270 mixed families learn about Korean laws in first half of 2023

Members of multicultural families attend a legal education program offered by the Ministry of Government Legislation at a welfare center in Sejong, March 28. Courtesy of Ministry of Government Legislation (Credit: Korea Times)
By Nam Hyun-woo
More than 270 multicultural family members learned about Korean laws and regulations through tailored education programs run by the Ministry of Government Legislation in the first half of this year.
According to the ministry, Sunday, the education programs were offered in 15 multicultural family centers and other institutions in Seoul, Sejong, Guri in Gyeonggi Province and Asan in South Chungcheong Province to help multicultural family members successfully settle in Korean society.
As South Korea becomes increasingly diverse, the ministry is expanding these educational offerings. According to Statistics Korea, 6 percent of newborns in 2020 were born into multicultural families, an increase from 4.5 percent in 2015. As of 2021, approximately 2.2 percent of South Korea’s total population comprises members of multicultural families.
Against this backdrop, the ministry is expanding the education programs to cover more multicultural families and explain legal regulations in everyday life for those experiencing difficulties due to a lack of understanding of the country’s laws.
The program has been running since 2015, and to date, 1,791 individuals have completed it.
During the programs, participants learned how to attain information on laws related to settlement in Korea, childbearing and family legal issues. In particular, the curriculum covers a range of topics, including laws related to acquiring nationality, social adaptation support, housing assistance, child education, domestic violence, divorce and other legal issues that may impact multicultural families.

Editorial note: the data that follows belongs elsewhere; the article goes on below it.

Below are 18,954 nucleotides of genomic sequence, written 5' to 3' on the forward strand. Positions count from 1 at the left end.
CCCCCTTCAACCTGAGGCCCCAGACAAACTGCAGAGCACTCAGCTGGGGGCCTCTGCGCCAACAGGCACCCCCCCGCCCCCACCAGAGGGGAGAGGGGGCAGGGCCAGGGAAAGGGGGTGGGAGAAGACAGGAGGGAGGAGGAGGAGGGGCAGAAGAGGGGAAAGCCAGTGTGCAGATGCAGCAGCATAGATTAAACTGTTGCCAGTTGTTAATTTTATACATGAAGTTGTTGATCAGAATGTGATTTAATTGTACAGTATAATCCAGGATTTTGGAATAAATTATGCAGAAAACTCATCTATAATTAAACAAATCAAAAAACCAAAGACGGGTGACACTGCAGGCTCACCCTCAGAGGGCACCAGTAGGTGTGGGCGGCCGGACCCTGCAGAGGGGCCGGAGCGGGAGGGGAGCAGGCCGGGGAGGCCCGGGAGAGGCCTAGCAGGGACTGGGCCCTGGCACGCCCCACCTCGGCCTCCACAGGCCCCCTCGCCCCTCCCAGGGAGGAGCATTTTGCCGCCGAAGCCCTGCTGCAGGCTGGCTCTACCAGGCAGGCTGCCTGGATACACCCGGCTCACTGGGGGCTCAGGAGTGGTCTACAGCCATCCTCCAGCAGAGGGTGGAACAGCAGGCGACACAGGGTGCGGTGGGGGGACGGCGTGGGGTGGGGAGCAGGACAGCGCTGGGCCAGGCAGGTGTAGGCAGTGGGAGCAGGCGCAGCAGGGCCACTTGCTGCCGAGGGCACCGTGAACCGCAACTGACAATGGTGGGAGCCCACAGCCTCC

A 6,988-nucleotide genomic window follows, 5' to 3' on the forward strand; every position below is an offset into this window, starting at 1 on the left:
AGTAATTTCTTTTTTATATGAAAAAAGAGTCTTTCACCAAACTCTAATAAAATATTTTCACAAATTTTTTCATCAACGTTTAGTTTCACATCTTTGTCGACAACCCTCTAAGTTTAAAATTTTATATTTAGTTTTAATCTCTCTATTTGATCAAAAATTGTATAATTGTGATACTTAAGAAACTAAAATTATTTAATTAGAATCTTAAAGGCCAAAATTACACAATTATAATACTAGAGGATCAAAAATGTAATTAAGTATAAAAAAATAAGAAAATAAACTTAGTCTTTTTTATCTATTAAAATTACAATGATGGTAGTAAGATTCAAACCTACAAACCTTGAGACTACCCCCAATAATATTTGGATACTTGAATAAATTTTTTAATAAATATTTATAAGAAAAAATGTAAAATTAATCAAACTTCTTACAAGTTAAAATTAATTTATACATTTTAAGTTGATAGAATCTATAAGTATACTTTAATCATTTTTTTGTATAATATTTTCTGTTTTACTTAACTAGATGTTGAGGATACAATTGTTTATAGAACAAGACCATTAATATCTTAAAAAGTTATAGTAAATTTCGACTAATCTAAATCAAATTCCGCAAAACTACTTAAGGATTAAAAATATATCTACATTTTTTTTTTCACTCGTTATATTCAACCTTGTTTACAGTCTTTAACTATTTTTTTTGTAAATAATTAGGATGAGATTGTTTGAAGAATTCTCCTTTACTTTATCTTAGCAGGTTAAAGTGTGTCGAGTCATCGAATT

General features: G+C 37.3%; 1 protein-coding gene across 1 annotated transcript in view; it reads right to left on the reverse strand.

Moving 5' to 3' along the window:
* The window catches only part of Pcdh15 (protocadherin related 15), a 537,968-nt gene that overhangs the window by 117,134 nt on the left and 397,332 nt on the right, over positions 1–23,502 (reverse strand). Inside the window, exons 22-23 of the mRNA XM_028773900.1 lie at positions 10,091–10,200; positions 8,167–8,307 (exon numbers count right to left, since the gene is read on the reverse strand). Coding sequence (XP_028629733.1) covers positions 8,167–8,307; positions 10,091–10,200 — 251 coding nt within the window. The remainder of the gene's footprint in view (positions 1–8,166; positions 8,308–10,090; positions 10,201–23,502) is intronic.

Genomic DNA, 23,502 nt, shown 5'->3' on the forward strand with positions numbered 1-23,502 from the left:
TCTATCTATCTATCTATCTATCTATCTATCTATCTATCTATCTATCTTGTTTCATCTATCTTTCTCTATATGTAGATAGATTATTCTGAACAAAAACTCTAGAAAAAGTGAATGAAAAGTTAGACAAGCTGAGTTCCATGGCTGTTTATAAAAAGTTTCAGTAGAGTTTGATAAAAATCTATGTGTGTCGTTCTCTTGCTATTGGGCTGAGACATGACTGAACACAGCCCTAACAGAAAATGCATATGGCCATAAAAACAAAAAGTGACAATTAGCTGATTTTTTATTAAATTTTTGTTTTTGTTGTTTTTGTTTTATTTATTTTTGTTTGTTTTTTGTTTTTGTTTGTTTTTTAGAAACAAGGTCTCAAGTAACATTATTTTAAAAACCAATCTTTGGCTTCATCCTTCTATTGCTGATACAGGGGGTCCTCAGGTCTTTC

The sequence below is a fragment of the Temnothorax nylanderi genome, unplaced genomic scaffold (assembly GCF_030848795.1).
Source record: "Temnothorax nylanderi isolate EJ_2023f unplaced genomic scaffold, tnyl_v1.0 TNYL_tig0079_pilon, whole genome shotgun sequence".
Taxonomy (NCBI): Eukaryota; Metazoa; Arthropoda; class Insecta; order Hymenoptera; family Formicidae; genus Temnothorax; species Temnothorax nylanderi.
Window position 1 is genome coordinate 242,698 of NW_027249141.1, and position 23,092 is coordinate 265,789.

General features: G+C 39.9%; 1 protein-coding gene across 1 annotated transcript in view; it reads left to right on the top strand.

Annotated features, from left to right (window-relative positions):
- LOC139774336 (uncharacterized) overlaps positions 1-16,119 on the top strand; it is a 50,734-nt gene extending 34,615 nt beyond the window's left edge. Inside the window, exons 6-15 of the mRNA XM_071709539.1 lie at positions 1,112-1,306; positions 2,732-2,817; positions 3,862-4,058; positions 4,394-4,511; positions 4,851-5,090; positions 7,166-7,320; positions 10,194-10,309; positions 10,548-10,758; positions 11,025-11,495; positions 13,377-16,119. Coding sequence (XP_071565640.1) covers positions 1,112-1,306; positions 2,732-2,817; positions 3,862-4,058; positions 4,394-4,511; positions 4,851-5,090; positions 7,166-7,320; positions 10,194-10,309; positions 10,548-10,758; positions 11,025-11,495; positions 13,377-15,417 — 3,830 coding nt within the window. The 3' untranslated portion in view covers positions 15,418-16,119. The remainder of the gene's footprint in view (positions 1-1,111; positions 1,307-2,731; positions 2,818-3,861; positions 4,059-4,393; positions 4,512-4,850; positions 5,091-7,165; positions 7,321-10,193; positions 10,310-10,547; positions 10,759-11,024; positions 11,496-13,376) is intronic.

“I believe this is an essential education for married immigrants,” an instructor who taught in a program in Sejong said. “Those who have recently arrived in Korea are showing interest in rules and regulations related to childbirth and childcare, while those who have spent time here are concerned about rules on citizenship, employment and other labor-related matters.”
“In order for multicultural families to successfully settle into the Korean society, it is crucial to improve their understanding of the country’s legal system,” Minister of Government Legislation Lee Wan-kyu said. “We will continue making efforts to expand and enhance legal education to contribute to the integration of our society.”
Source: Korea Times

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